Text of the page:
NeatTools Program

About NeatTools


NeatTools is an object-oriented, visual programming environment, coded in C++ (with a Java-like thin-layer API). NeatTools, examples, and documentation may be downloaded from this web site at no cost. The language and its toolkit are extensible and expandable. NeatTools modules (visual objects) are selected and dragged into the workspace from toolbox collections. Modules possess properties, parameters, and various data inputs and outputs. Inputs, outputs, and parameters are connected to other modules by links (lines) drawn by the programmer.

Special objects and tools allow NeatTools to access a PC’s basic peripheral hardware: keyboard, mouse, joystick, serial port(s), parallel (printer) port(s), sound card, etc. Other modules have been developed to interface with a family of devices we refer to as TNGs. NeatTools is dynamic. Visual editing and program execution take place concurrently, so there is no need to alternate between editing and execution modes, as in other visual environments. NeatTools is also network-ready, robust, secure, architecture-neutral, and portable.

The built-in, or internal, modules (over 200 in number, not counting individual keys), arranged in seven toolbars, include device-support modules, switch and slider modules, calibrator module, internet sockets, state-machine module, timers, graphical displays, arithmetic (integer and real, including transcendental) and logic operations, character generation, multimedia sound, Musical Instrument Device Interface (MIDI) controls, and visual relational database modules with multimedia functions.

There are also external modules. External modules are separately compiled visual objects, analogous to those in the main toolbars, loaded at runtime. In the Windows environment, these are implemented as dynamic link libraries (DLLs).

The NeatTools programming model has its roots in the formal input/output automaton model. In NeatTools, module abstraction is offered as a set of class methods for intermodule communication. Functional components (implemented as class objects) of a concurrent system are written as encapsulated modules that act upon local data structures or objects inside object class, some of which may be broadcast for external use. Relationships among modules are specified by logical connections among their broadcast data structures. Whenever a module has updated data and wishes to broadcast the change and make it visible to other connected modules, it should implicitly call an output service function that will broadcast the target data structure according to configuration of logical connections. Upon receiving the message event, the connected modules execute its action engine according the remote data structure. Thus, output is essentially a byproduct of computation, and input is handled passively, treated as an instigator of computation. This approach simplifies module programming by cleanly separating computation from communication. Software modules written using module abstraction do not establish or effect communication, but instead are concerned only with the details of the local computation. Communication is declared separately as logical relationships among the state components of different modules.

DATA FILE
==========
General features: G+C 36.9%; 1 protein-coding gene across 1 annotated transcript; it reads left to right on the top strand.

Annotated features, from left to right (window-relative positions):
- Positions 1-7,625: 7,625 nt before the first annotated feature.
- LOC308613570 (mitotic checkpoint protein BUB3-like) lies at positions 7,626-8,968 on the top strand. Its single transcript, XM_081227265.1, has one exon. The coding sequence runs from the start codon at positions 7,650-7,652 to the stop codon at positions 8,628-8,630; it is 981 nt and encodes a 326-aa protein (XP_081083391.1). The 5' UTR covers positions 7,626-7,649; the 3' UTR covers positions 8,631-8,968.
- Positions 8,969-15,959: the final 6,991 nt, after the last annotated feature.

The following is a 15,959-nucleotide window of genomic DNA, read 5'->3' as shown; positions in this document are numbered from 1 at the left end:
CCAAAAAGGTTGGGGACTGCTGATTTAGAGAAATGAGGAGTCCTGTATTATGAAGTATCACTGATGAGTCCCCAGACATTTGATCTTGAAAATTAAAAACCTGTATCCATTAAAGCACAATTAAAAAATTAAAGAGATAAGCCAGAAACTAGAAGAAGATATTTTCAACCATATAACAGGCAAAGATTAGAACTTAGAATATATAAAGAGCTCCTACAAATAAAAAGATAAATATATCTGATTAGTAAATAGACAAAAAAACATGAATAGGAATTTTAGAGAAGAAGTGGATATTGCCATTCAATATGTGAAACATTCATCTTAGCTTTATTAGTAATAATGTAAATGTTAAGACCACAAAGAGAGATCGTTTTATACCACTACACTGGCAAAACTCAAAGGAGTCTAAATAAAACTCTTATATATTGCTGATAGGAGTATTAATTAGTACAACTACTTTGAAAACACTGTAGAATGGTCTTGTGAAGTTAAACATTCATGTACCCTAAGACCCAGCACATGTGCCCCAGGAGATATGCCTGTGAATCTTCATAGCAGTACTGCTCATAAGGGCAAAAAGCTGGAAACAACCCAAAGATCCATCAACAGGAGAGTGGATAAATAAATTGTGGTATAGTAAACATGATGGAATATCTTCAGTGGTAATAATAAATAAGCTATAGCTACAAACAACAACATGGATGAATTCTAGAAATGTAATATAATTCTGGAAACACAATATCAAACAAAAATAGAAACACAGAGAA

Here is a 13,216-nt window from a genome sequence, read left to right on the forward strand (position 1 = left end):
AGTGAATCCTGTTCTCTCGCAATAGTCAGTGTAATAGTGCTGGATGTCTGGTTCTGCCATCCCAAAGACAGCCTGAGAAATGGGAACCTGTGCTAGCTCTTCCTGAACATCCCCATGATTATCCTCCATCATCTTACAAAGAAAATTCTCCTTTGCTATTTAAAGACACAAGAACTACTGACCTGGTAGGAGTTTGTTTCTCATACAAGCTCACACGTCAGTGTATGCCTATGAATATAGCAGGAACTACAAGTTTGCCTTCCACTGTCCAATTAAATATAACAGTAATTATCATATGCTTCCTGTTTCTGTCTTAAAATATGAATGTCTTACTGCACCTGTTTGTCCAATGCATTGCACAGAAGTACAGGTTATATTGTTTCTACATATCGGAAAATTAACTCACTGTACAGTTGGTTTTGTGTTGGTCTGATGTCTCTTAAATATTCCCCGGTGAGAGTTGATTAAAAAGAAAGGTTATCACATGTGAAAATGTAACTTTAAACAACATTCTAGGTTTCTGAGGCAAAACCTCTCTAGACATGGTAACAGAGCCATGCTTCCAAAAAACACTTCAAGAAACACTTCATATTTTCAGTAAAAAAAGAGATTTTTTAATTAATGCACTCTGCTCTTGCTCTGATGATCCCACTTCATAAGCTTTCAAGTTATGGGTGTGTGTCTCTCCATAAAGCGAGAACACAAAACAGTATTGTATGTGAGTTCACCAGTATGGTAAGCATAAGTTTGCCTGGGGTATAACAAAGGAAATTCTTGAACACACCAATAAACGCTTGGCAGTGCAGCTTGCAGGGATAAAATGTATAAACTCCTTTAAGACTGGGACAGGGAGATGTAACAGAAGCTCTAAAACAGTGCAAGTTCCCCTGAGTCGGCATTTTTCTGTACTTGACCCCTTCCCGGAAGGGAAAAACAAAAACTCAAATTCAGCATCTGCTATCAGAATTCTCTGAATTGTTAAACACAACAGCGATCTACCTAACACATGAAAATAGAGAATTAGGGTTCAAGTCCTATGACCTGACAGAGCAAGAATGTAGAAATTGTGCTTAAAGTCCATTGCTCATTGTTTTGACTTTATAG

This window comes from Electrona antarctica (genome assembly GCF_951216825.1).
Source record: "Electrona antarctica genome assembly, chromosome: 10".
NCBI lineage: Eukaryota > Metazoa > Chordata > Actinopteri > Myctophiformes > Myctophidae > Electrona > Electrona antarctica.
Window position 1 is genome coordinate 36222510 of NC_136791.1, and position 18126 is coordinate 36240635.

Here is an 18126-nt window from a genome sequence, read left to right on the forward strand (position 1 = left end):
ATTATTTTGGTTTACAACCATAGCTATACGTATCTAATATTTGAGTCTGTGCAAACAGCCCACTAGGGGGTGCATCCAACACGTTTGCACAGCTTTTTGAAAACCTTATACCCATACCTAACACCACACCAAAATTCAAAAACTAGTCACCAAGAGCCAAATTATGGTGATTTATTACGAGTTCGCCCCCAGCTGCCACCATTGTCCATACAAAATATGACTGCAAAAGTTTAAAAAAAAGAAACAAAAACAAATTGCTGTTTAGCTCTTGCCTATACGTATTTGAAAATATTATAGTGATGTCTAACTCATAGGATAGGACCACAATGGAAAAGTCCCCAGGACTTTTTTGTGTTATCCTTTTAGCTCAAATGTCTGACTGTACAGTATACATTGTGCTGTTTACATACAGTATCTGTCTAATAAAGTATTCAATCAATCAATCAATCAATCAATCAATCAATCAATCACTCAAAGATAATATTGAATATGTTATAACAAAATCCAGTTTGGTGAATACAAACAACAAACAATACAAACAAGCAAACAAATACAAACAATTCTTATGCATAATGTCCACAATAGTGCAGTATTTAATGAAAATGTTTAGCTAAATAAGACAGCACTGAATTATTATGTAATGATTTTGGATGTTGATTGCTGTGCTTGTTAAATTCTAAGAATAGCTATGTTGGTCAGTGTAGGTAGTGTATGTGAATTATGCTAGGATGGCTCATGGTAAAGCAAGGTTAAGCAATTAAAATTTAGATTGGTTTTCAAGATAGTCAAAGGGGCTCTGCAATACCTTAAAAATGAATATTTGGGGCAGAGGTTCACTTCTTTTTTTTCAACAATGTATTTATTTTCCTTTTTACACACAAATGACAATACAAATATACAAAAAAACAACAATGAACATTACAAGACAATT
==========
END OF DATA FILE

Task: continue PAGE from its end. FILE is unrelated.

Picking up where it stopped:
The base code and internal modules of NeatTools constitute about 54,000 lines of C++ code. The author, Yuh-Jye Chang, did this for his Ph.D. dissertation in computer science at Syracuse University, working in close collaboration with David Warner who conceived the conceptual architecture based on previous generations developed by Warner independently.


NeatTool has proved to be remarkably resilient. Originally written under Windows '95, NeatTools still works with Windows VISTA. Somewhat dormant in recent years, NeatTools is witnessing a new resurgence.


The future is bright! An open source project has started at Stay tuned for exciting developments. Also, start looking for a new, updated TNG! The new TNG will feature more analog resolution, USB communications, faster data acquisition rates, bidirectional data communications, larger power budget, new connectivity options, and support for SPI-based peripherals.